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Of course when I read this I thought you meant phones would become as versatile as a PC, eh... not in my world. When the new phone is as powerful as today's PC there will be a better PC or laptop, and the trend never stops unless the current input devices become antiquated.

 

 

Firstly, learn what dogmatic actually means, please.

 

Secondly, while it is true that you can make PCs more powerful than mobile devices, it's wrong headed to think that because they are powerful they will be the front runner, especially when you look down the line at technologies that are already there or soon will be without going too far in the future which tosses the idea of Desktop PCs out the window near completely.

 

You can currently buy a cable and controller for your tablet/phone and hook it up to your TV and it runs well enough to replace consoles imo and all it really needs is that tablet/phone needs more storage and a game or two that are must plays that is only available for mobile. With developers looking towards mobile more and more this is an inevitable. Storage-wise we are seeing vast improvements on, and even without, most are wireless and can use cloud storage....and this goes into why desktops are going to phase out.

 

We're soon going to have very light, very portable, screens, or screens integrated into everything. It's also the fact that we are moving to having lots of mobile devices with cloud computing so all that's left really is a viable replacement for the UI (Keyboard/mouse) or some way to give the same level of comfort and control as them. Once that happens there is no reason for desktops on any level, but before that, right now if we had that they're only really useful for rendering, gaming, things like that. Most everything else that the common person does can be done with a tablet and the cloud storage available for free. So I think what will happen is that not only will Mobile get more powerful, but also that Desktops will instead become server/render farms that handles the local cloud and communicates with an outside world...think of it like a smart modem/router.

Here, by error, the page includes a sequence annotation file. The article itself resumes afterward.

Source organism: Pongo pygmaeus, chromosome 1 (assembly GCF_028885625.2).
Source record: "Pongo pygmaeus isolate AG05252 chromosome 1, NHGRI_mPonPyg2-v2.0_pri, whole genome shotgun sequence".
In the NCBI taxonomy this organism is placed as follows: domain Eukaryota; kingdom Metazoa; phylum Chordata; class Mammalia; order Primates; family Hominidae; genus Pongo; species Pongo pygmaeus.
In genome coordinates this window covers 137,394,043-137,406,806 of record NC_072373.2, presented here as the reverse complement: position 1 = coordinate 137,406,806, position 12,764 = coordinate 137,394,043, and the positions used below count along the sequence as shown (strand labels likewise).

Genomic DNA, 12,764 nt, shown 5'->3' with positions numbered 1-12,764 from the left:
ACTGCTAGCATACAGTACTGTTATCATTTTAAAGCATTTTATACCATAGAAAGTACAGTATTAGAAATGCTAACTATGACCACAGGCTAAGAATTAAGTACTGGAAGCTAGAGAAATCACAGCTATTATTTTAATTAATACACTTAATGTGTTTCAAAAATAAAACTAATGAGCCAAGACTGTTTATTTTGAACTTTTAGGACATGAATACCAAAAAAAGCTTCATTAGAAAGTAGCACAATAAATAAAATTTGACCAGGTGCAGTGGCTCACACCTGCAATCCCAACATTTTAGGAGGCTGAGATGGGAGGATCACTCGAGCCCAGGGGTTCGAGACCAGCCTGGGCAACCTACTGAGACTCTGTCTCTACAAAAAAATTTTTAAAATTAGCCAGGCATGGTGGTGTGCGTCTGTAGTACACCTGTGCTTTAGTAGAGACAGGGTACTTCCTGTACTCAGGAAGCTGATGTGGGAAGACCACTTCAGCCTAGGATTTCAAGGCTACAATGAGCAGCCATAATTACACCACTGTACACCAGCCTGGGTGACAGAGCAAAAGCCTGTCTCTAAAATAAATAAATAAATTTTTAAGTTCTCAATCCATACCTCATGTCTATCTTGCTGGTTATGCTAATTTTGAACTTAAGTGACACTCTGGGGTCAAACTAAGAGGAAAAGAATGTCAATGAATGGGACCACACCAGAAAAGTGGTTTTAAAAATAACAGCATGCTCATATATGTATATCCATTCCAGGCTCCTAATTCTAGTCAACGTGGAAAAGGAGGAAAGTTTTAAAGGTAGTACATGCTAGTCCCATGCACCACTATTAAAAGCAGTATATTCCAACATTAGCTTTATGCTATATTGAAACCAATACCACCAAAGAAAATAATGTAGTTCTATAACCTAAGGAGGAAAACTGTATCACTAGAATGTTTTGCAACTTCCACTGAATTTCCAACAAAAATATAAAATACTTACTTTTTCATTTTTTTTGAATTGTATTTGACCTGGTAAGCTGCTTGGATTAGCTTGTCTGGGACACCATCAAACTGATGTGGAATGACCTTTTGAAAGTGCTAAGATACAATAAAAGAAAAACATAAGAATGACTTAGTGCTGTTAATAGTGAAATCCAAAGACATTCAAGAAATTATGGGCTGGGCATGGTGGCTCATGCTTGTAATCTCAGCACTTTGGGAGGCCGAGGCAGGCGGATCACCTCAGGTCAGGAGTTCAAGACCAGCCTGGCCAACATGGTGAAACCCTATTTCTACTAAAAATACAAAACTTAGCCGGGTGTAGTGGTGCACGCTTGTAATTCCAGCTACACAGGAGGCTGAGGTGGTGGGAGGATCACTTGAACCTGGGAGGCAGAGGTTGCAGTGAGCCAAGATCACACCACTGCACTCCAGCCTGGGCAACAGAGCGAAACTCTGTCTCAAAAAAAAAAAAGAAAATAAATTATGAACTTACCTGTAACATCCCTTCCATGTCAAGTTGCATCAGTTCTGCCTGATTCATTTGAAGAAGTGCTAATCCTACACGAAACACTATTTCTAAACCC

More importantly than all that though, whether this actually happens or not, this a whole new area of game experience that game designers could and should dive into. To not, seems to me like a waste of ability that we have, especially for those who have a large world lore and like to build game worlds in general. There is just a lot of potential imo, from advertisement, to education, to telling a story, to maybe new genre of games that have not been explored yet.

Edited by Durakken

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...could all be turned into a game because you can make it competitive and more easily tracked by people.

Wasn't that a ST:TNG episode? Use a personal-electronics video game as a vector?

I can imagine the big brother NSA-style implications.

 

 

Meh, I'm not talking about data that isn't already public to begin with, but being skittish about your information at this point in time is a bit too late, especially if you're using the inter nate 

 

 

 


What do you guys think of the concept of a "Continuous Play Experience"?

 

In some ways, it's already here.  And the first game I know of that used something along these lines was Activision's "Spycraft" in the mid-nineties  When you first log into Spycraft, you give it your mobile number, your fax number, all your various ways of being contacted. The game would then "push" gameplay to you at times when you weren't actively playing, giving you new bits and pieces of the game's story and new developments. 

 

 

Yeah, it's just too bad no one has delved deeper into the idea of how you could use more modern devices rather than fax machines and antiquated cell phones that can only make phone calls... who wants to make phone calls any more? lol